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Several possible causes for your cat not eating

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 Several possible causes for your cat not eating

Several possible causes for your cat not eating



It's not uncommon for a cat to decide it no longer want to consume a certain meal or treat. However, a cat may stop eating for a more severe cause if it does not feel well. A cat's food aversion may have a variety of reasons and problems. It's possible you may help your cat recover its appetite on your own, but veterinarian assistance may be required in certain cases.


Why Stop Eating Is a Problem If Your Cat


  • Because of anything trapped in its stomach or intestines, your sick cat may stop eating. It's also possible that your cat doesn't like the food you're giving him. It's also possible that your cat isn't eating because it's suffering from an illness or other issue that causes it agony or distress Whatever the cause, if your cat suddenly stops eating, you should be very concerned.


  • Leaving an obese cat without food for a short period of time may cause it to develop hepatic lipidosis, which is life-threatening. Untreated fatty liver disease, also known as fatty liver syndrome, has the potential to lead to death.  There are several reasons why you should make sure your cat, particularly if it is obese, continues to eat regularly.


  • Fatty liver disease occurs when the liver becomes overburdened with the task of converting fat to energy. The extra fat on your cat's liver just makes matters worse. If your cat's liver isn't functioning properly, he or she may suffer if you don't get urgent veterinary care.


Cats Stop Eating Due to Health Issues


Diseases of the Respiratory System


  • Problems with your cat's respiratory system may impair his or her ability to smell or breathe properly, which can result in decreased appetite.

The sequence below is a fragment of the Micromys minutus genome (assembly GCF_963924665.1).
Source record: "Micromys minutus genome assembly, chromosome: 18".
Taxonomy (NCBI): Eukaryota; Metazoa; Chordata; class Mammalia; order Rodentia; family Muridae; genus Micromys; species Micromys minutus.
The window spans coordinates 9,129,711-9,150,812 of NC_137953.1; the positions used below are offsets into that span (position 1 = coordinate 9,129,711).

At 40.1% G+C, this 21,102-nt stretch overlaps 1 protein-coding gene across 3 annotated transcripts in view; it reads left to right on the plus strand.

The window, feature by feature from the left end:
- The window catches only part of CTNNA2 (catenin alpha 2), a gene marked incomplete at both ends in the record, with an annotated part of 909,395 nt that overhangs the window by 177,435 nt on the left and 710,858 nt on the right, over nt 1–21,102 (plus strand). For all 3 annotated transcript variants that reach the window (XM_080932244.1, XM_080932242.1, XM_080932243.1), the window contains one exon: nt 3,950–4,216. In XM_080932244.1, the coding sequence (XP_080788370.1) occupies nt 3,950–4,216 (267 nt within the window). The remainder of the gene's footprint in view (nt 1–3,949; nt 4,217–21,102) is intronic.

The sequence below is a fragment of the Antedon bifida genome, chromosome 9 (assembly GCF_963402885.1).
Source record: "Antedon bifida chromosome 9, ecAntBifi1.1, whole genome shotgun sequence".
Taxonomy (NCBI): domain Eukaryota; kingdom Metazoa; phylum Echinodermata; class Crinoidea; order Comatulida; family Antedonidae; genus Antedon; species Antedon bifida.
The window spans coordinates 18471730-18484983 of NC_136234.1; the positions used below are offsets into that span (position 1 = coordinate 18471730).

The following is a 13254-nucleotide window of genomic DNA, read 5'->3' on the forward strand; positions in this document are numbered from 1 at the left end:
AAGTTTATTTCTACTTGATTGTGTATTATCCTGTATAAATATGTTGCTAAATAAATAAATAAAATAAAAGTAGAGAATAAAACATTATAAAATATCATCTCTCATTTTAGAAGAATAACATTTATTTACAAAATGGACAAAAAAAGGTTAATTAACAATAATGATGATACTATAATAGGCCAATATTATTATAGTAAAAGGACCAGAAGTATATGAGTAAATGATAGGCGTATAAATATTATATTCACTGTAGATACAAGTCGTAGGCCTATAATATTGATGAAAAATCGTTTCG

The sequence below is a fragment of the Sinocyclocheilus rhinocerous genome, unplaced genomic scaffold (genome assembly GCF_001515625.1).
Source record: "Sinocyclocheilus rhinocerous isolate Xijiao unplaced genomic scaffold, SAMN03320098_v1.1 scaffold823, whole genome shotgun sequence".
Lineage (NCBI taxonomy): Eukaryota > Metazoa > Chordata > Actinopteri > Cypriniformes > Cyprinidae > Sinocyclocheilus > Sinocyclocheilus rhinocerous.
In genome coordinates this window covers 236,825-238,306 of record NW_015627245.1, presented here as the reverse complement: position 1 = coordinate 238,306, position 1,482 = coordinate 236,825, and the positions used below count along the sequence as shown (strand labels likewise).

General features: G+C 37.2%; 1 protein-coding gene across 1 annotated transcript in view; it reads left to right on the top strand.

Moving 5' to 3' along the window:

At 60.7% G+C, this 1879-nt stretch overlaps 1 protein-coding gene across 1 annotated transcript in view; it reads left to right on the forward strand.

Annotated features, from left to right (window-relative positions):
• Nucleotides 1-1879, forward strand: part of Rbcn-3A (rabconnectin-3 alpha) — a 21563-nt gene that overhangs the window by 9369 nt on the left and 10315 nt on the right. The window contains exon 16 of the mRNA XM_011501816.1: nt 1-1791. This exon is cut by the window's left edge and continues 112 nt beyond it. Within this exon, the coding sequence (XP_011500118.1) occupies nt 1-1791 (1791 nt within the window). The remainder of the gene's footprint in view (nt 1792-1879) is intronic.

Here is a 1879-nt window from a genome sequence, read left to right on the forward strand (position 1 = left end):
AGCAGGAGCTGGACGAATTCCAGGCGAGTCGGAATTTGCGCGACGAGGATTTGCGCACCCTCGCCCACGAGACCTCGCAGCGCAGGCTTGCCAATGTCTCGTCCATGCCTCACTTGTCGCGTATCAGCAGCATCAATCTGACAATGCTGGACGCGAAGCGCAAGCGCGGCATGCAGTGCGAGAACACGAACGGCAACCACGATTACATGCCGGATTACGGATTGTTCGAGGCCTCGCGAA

• Due to secretion from your cat's nose and eyes, upper respiratory illnesses may temporarily impair your cat's sense of smell and vision. Diseases of the lower respiratory tract may damage the lungs of your cat, making it harder for it to breathe.


  • It's possible that these respiratory problems may be resolved with a few basic medicines, or they might be something more serious, like cancer. Your cat may refuse to eat if it can't smell its food because of the illness, no matter how severe the respiratory problem is.


Diseases of the Digestive System


  • Stopping your cat from eating may be due to issues with its digestive system, such as problems with its stomach, intestines, pancreas, or other organs. Along with digestion problems, your cat may vomit, have diarrhea, or have stomach discomfort.


  • Appetite loss is typically the first indication of a digestive system issue, though. Acid reflux, tumors, intestinal bacterial imbalance, parasites, irritable bowel syndrome, and other issues may affect the digestive system.


Foreign Bodies


  1. Occasionally, cats may consume or create hairballs from items they should not be eating or ingesting. This can lead to blockages in the stomach or intestines.
  2. An obstruction is a foreign body that has been lodged in your cat's digestive tract. If food cannot pass past a blockage in the digestive system, your cat may vomit and eventually cease eating.
  3. Some foreign things may travel through your cat's system, producing vomiting, diarrhea, and a lack of appetite in addition to the other symptoms mentioned earlier in this article.


Infection of the teeth by bacteria


  • Your cat may stop eating if he or she has uncomfortable or diseased teeth or gums. Cats may suffer from dental problems such as fractured teeth, resorptive lesions, inflamed gums, dental abscesses, and other oral pains.